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School board wants complete accountability of city-district uses
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The Manteca Unified School Board of Trustees on Tuesday directed Superintendent Jason Messer to meet with City Manager Steve Pinkerton as soon as possible to get more details on the two agencies’ joint-use agreements governing the use of each other’s facilities.

Trustee Nancy Teicheira made the motion, which was approved by the rest of the board, directing the superintendent to meet with city officials as soon as Manteca’s before- and after-school Kids Zone program gets licensed by the State of California.

The board also instructed district staff to obtain copies of joint-use agreements that the two agencies have with school campuses involved to better scrutinize the numbers involved in the city-sponsored child care programs.

“More of our concerns are coming to light now because we didn’t see the breakdown” of the quid-pro-quo costs at the last two-by-two meeting between the school district and the city, said Teicheira who, along with Trustee Wendy King, represented the district.

Teicheira said she was concerned that “we may not be getting paid” for all the services and facilities provided to the city.

“I don’t want to nit-pick,” Teicheira said, but she took issue of the fact that at the two-by-two meeting, the city did not present a comprehensive breakdown of all the joint-use costs shared by the city and the district.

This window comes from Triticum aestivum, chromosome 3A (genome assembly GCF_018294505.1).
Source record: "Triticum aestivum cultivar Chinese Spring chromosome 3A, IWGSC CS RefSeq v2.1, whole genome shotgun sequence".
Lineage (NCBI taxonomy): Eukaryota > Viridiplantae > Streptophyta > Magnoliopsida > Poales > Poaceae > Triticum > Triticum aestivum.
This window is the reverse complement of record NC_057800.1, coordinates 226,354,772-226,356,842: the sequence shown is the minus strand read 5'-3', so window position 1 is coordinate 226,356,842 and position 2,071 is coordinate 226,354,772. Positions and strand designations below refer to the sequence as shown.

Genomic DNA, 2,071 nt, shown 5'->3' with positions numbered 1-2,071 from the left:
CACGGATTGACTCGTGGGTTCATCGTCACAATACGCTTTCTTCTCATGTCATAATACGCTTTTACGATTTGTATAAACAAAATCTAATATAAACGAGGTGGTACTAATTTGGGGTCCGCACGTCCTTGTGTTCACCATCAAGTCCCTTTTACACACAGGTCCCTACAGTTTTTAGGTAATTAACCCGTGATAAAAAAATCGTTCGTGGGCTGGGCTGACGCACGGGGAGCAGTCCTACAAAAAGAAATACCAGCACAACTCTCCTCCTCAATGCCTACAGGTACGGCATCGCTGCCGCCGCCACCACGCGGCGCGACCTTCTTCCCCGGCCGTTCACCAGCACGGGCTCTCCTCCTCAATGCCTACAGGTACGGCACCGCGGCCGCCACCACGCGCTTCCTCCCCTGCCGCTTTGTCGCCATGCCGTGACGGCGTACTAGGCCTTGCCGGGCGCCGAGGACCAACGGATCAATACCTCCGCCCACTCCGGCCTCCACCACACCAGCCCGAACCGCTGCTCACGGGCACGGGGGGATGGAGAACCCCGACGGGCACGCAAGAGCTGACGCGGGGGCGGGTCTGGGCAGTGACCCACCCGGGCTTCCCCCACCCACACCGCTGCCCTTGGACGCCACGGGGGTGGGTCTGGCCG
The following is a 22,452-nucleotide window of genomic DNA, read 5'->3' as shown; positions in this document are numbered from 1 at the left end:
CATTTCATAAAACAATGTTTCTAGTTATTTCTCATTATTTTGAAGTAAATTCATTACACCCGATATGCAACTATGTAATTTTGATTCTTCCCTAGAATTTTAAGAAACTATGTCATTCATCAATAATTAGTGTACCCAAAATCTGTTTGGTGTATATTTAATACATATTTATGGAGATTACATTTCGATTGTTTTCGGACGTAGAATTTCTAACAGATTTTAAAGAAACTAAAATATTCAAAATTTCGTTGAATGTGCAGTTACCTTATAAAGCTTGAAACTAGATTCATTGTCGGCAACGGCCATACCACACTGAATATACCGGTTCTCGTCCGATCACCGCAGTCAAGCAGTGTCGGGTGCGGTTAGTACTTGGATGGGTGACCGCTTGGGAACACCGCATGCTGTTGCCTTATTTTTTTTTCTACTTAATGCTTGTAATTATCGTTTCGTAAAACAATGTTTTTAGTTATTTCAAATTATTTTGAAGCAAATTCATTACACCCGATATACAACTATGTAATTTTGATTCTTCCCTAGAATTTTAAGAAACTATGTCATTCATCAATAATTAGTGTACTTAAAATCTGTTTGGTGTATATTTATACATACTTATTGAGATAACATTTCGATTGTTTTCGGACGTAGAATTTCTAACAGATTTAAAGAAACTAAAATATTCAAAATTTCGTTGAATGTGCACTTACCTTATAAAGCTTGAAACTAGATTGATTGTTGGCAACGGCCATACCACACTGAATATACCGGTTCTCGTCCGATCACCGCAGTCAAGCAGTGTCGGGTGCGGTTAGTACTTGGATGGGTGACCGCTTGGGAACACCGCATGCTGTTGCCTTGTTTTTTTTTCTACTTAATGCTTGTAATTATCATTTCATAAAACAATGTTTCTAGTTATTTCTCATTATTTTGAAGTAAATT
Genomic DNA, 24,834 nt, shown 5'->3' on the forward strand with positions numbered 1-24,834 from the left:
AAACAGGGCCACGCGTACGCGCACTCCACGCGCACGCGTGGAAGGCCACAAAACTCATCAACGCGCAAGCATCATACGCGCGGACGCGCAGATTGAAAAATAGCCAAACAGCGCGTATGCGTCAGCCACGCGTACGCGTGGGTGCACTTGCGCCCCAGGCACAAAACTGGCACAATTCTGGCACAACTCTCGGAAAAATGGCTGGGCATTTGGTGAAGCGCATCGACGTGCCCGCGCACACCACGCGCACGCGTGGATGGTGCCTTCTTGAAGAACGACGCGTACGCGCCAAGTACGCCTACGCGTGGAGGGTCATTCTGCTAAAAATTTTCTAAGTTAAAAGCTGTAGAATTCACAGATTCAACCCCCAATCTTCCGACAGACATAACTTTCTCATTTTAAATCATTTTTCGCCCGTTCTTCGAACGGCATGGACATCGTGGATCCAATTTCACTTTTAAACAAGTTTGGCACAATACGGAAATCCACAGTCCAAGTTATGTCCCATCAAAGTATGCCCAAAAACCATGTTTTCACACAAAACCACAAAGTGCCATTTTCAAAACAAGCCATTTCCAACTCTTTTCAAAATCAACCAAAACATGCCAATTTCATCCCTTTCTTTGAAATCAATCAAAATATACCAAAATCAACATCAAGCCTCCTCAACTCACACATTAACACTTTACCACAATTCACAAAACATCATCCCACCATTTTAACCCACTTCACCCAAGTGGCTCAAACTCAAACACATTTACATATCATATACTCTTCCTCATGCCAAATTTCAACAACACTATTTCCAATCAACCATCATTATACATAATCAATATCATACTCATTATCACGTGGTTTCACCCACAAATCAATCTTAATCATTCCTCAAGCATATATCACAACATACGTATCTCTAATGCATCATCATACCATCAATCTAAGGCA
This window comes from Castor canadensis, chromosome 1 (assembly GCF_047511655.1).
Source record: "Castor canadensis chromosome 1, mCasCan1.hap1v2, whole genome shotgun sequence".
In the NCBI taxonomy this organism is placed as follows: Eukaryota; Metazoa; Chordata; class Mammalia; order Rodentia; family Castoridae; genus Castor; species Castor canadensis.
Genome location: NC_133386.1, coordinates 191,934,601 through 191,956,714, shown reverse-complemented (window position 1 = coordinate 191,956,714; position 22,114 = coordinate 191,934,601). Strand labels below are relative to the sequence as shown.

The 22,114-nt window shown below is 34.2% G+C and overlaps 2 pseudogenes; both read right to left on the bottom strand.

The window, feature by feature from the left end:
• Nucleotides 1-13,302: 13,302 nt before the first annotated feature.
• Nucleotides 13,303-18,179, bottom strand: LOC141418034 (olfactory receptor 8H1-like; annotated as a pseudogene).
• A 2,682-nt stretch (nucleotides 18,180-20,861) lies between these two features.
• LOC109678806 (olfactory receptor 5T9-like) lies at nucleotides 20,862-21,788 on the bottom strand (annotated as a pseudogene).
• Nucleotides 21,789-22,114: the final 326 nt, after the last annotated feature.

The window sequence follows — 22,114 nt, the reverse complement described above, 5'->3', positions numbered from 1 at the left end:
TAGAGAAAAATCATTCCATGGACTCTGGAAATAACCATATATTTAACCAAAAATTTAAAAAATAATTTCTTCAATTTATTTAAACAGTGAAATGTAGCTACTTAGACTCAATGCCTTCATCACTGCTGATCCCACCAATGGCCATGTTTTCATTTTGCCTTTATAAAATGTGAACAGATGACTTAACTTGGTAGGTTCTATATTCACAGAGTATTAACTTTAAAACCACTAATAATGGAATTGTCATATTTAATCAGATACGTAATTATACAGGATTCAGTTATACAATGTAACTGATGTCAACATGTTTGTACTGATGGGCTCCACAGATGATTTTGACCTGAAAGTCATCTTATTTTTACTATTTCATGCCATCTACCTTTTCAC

She also pointed out that at the meeting, she and King were told that there were only eight Kids Zone sites involved. However, upon reviewing the Activity Guide published by the Manteca Parks and Recreation Department, Teichera stated that she counted nine school sites listed in the publication. She even brought a copy of the Activity Guide to show at the board meeting.

“I want the district to look more closely into the numbers,” Teicheira said.

The following is a list of the “known use of non-joint-use facilities between the district and the city” as presented to the board Tuesday night.

City facilities that the school district uses include softball fields, tennis courts, the golf course, and use of some parks and streets.

School district facilities being used by the city are Summer Camp, Kids Zone classes (involving eight campuses), basketball gyms and swimming pool based on the two-by-two meeting report.

As a result of the numbers crunched and presented at the two-by-two meeting, Messer and City Manager Steve Pinkerton believed that “there currently exists substantial equity in direct and indirect costs to the use of these facilities and that current understanding of quid-pro-quo facility use should continue.”  Quid-pro-quo is from the Latin meaning “this for that.” School district officials further recommended that due to the perceived equity in costs, the superintendent and city manager should meet annually to make sure the quid-pro-quo agreement remains even for both parties.

But the board of trustees did not want to wait that long.

Other factors that were taken into consideration during the two-by-two discussion were the costs involved in the School Resource Officer program which currently totals approximately $550,000. The shared costs for fiscal year 2010-2011 are $440,000 paid by the city and $110,000 paid by the school district.

Manteca resident Karen Pearsall, however, told the board that she did not think the SRO program should be included in the shared costs or quid-pro-quo negotiations.

“That’s an entirely different ball game,” Pearsall said, because the SRO program deals with the issue of public safety, while the Kids Zone is making a “very good profit for the city” to the tune of $117,000 a year.

“I’m not trying to make the city look like the bad guy (but) that’s a lot of money,” Pearsall said.